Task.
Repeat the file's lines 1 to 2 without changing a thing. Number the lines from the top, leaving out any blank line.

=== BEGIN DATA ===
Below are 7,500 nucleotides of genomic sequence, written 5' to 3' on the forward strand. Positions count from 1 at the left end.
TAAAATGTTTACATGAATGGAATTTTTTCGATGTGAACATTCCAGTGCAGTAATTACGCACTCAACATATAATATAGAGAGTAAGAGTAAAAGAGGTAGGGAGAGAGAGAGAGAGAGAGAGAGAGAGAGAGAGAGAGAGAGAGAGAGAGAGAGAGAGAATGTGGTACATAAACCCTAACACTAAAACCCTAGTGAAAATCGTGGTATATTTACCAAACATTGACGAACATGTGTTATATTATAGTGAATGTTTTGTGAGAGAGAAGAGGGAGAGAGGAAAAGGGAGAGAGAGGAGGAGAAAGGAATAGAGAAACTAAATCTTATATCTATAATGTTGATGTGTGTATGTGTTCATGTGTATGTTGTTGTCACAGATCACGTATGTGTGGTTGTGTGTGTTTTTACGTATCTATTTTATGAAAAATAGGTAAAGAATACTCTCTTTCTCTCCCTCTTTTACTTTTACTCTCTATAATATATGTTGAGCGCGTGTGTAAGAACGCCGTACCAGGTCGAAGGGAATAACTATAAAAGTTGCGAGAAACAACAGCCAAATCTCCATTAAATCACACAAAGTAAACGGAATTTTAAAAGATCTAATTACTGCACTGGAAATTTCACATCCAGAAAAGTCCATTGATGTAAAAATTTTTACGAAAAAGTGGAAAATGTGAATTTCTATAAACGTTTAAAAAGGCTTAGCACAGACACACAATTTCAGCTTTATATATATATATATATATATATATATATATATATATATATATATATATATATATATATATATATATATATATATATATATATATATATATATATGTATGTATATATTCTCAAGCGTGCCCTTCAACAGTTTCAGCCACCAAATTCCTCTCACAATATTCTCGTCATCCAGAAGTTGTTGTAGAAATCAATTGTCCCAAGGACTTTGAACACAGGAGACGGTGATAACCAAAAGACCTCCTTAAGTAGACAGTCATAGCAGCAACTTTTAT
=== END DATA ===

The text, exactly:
Below are 7,500 nucleotides of genomic sequence, written 5' to 3' on the forward strand. Positions count from 1 at the left end.
TAAAATGTTTACATGAATGGAATTTTTTCGATGTGAACATTCCAGTGCAGTAATTACGCACTCAACATATAATATAGAGAGTAAGAGTAAAAGAGGTAGGGAGAGAGAGAGAGAGAGAGAGAGAGAGAGAGAGAGAGAGAGAGAGAGAGAGAGAGAGAATGTGGTACATAAACCCTAACACTAAAACCCTAGTGAAAATCGTGGTATATTTACCAAACATTGACGAACATGTGTTATATTATAGTGAATGTTTTGTGAGAGAGAAGAGGGAGAGAGGAAAAGGGAGAGAGAGGAGGAGAAAGGAATAGAGAAACTAAATCTTATATCTATAATGTTGATGTGTGTATGTGTTCATGTGTATGTTGTTGTCACAGATCACGTATGTGTGGTTGTGTGTGTTTTTACGTATCTATTTTATGAAAAATAGGTAAAGAATACTCTCTTTCTCTCCCTCTTTTACTTTTACTCTCTATAATATATGTTGAGCGCGTGTGTAAGAACGCCGTACCAGGTCGAAGGGAATAACTATAAAAGTTGCGAGAAACAACAGCCAAATCTCCATTAAATCACACAAAGTAAACGGAATTTTAAAAGATCTAATTACTGCACTGGAAATTTCACATCCAGAAAAGTCCATTGATGTAAAAATTTTTACGAAAAAGTGGAAAATGTGAATTTCTATAAACGTTTAAAAAGGCTTAGCACAGACACACAATTTCAGCTTTATATATATATATATATATATATATATATATATATATATATATATATATATATATATATATATATATATATATATATATATATATATATATATATGTATGTATATATTCTCAAGCGTGCCCTTCAACAGTTTCAGCCACCAAATTCCTCTCACAATATTCTCGTCATCCAGAAGTTGTTGTAGAAATCAATTGTCCCAAGGACTTTGAACACAGGAGACGGTGATAACCAAAAGACCTCCTTAAGTAGACAGTCATAGCAGCAACTTTTAT